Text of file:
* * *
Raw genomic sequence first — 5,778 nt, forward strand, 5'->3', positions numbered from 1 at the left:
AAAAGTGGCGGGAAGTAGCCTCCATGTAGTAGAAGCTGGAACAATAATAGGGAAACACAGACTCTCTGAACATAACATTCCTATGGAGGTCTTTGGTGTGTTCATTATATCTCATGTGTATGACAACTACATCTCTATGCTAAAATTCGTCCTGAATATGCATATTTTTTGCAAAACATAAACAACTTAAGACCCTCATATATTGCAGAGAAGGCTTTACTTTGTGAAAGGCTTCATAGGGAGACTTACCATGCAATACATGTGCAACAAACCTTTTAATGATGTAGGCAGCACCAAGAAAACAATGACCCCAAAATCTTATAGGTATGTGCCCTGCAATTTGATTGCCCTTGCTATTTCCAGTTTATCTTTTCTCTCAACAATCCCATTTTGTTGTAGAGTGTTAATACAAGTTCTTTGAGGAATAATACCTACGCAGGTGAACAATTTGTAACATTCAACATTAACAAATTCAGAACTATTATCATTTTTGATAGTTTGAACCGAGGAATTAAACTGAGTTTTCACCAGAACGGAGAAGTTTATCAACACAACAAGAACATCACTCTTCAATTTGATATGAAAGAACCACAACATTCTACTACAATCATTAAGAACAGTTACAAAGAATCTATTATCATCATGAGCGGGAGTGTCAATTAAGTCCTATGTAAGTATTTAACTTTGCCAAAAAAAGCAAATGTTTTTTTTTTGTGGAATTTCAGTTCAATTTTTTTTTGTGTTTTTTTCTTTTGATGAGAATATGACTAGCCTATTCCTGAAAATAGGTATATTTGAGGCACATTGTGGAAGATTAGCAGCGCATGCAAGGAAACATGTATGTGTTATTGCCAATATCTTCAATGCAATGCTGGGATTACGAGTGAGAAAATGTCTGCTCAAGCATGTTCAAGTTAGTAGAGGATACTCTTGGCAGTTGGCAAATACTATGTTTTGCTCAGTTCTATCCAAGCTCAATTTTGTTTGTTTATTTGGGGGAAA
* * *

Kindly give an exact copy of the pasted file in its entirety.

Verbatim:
Raw genomic sequence first — 5,778 nt, forward strand, 5'->3', positions numbered from 1 at the left:
AAAAGTGGCGGGAAGTAGCCTCCATGTAGTAGAAGCTGGAACAATAATAGGGAAACACAGACTCTCTGAACATAACATTCCTATGGAGGTCTTTGGTGTGTTCATTATATCTCATGTGTATGACAACTACATCTCTATGCTAAAATTCGTCCTGAATATGCATATTTTTTGCAAAACATAAACAACTTAAGACCCTCATATATTGCAGAGAAGGCTTTACTTTGTGAAAGGCTTCATAGGGAGACTTACCATGCAATACATGTGCAACAAACCTTTTAATGATGTAGGCAGCACCAAGAAAACAATGACCCCAAAATCTTATAGGTATGTGCCCTGCAATTTGATTGCCCTTGCTATTTCCAGTTTATCTTTTCTCTCAACAATCCCATTTTGTTGTAGAGTGTTAATACAAGTTCTTTGAGGAATAATACCTACGCAGGTGAACAATTTGTAACATTCAACATTAACAAATTCAGAACTATTATCATTTTTGATAGTTTGAACCGAGGAATTAAACTGAGTTTTCACCAGAACGGAGAAGTTTATCAACACAACAAGAACATCACTCTTCAATTTGATATGAAAGAACCACAACATTCTACTACAATCATTAAGAACAGTTACAAAGAATCTATTATCATCATGAGCGGGAGTGTCAATTAAGTCCTATGTAAGTATTTAACTTTGCCAAAAAAAGCAAATGTTTTTTTTTTGTGGAATTTCAGTTCAATTTTTTTTTGTGTTTTTTTCTTTTGATGAGAATATGACTAGCCTATTCCTGAAAATAGGTATATTTGAGGCACATTGTGGAAGATTAGCAGCGCATGCAAGGAAACATGTATGTGTTATTGCCAATATCTTCAATGCAATGCTGGGATTACGAGTGAGAAAATGTCTGCTCAAGCATGTTCAAGTTAGTAGAGGATACTCTTGGCAGTTGGCAAATACTATGTTTTGCTCAGTTCTATCCAAGCTCAATTTTGTTTGTTTATTTGGGGGAAA